Some Say HUD Is Streamlining Processes. Others Say It Is Weakening Fair Housing Rules
The Department of Housing and Urban Development is reportedly trying to roll back federal policies set by the Obama administration meant to prevent discrimination and ensure fair housing across the U.S.
HUD officials froze a number of fair housing investigations in November until further notice, including one investigation that was looking into an initiative in Hesperia, California, which required landlords to conduct criminal background checks on prospective tenants, making it exceptionally difficult for low-level offenders to find housing without facing discrimination. This was believed to be a serious impediment to their rehabilitation and was feared to force many out on the streets, the New York Times reports.
A case that investigated several housing projects in New York and Ohio where accessibility for the disabled was deemed to be an issue was also put on hold. The group additionally ordered the termination of a Facebook investigation that looked at discriminatory practices in advertising, which allowed developers to prevent certain ethnic groups from viewing their ads, according to the NYT.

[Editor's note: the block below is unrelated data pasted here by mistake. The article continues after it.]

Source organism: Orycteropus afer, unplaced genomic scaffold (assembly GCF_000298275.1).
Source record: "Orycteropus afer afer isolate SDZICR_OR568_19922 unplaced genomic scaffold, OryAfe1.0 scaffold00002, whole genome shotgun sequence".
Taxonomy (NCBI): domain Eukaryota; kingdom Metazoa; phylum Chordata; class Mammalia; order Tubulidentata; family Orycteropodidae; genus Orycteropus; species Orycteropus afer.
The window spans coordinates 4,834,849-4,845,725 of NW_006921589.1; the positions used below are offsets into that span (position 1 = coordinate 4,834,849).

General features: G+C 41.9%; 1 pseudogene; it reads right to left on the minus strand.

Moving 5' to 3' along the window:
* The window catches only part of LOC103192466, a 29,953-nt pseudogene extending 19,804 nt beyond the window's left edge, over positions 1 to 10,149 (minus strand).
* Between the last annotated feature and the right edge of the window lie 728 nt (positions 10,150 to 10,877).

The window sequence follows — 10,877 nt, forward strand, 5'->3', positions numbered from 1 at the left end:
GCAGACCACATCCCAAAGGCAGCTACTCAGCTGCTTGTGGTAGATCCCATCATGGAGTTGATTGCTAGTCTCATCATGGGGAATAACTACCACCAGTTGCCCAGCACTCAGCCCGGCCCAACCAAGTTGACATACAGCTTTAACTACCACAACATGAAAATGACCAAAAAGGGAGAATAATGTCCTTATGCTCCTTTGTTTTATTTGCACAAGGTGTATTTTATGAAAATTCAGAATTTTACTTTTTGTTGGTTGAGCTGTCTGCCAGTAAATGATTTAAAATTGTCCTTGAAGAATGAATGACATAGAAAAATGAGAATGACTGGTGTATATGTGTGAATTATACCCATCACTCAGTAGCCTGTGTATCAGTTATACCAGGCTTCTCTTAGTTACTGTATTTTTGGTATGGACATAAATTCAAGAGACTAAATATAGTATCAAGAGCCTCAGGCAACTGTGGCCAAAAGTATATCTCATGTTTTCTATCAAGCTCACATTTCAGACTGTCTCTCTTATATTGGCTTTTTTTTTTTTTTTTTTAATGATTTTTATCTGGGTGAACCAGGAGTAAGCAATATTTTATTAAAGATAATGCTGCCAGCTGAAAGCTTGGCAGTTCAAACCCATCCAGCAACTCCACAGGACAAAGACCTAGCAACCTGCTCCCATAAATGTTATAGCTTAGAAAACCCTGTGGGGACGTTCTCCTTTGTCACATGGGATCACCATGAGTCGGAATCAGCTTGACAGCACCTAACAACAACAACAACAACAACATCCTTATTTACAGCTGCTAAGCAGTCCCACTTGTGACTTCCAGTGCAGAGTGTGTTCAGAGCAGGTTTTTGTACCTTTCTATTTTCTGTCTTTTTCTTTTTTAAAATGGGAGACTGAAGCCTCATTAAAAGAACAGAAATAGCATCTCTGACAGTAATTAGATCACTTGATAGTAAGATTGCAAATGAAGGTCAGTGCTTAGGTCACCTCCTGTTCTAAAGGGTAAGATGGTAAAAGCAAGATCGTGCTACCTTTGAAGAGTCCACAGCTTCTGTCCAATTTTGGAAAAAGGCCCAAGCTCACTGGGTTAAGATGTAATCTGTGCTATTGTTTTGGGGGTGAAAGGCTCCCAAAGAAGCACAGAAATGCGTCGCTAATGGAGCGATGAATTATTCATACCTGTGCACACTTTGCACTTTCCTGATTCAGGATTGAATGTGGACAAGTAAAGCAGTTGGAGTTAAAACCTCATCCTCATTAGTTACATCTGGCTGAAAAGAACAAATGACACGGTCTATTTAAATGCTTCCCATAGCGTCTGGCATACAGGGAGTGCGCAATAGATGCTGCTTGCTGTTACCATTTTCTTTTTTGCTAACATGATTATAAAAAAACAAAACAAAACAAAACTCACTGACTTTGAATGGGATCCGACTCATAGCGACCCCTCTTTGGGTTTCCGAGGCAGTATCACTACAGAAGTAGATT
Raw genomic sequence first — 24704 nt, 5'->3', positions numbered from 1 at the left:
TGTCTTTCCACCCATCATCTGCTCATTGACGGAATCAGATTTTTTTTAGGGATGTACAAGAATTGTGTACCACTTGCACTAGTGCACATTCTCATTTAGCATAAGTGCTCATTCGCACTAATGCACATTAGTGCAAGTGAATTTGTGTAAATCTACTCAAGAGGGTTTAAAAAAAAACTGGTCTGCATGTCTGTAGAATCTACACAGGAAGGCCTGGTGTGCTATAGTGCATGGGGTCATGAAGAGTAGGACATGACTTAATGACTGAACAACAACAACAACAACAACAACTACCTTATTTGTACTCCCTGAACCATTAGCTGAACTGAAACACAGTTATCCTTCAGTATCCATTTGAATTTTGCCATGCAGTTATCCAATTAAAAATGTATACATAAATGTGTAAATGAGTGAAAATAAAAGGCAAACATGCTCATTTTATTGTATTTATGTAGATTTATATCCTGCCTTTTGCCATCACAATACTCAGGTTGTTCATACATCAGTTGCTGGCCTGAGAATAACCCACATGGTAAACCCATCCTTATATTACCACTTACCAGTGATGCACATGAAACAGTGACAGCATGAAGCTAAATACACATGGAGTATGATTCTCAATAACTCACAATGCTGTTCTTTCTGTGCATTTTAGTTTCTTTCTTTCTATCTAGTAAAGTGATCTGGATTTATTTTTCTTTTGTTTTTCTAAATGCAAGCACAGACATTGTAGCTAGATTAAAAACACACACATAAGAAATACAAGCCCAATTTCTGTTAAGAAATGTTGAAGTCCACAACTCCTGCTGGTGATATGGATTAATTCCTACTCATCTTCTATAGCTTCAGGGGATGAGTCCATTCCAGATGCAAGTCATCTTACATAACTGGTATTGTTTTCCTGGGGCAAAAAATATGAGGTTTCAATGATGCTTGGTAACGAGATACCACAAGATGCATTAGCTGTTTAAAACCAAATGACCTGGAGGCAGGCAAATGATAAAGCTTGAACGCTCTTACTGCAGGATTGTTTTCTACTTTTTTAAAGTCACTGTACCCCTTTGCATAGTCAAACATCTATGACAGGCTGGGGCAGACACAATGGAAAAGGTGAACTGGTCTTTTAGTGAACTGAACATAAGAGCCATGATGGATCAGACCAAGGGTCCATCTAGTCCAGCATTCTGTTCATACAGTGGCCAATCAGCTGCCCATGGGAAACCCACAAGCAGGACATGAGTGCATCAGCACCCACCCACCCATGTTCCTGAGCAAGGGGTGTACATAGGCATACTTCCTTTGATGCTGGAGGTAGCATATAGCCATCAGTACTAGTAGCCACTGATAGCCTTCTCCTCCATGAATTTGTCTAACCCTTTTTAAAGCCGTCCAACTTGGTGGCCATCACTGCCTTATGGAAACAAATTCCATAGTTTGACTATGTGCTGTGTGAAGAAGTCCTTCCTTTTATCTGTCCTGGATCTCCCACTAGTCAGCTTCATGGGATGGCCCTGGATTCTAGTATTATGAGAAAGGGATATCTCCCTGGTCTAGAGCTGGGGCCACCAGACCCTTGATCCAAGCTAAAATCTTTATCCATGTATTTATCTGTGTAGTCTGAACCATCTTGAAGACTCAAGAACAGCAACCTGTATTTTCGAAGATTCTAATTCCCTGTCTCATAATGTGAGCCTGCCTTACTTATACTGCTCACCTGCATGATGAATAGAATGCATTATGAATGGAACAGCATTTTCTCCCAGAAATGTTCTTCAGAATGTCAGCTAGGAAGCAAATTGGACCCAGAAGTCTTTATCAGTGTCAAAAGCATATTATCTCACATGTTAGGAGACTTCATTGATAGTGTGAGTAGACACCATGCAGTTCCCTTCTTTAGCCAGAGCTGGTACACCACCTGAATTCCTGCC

News of intentions to scale back these policies follows closely after it was made public that the words “inclusive” and “free from discrimination” would be removed from the HUD mission statement.
Critics are accusing HUD Secretary Ben Carson of intentionally weakening the department's fair housing division when he could be strengthening it with disaster recovery efforts spurred by a $28B fund to help rebuild areas following hurricanes Harvey, Irma and Maria, according to the NYT.
Others in support of recent efforts said HUD is simply streamlining processes and that what is occurring is part of a normal recalibration that takes place when administrations change.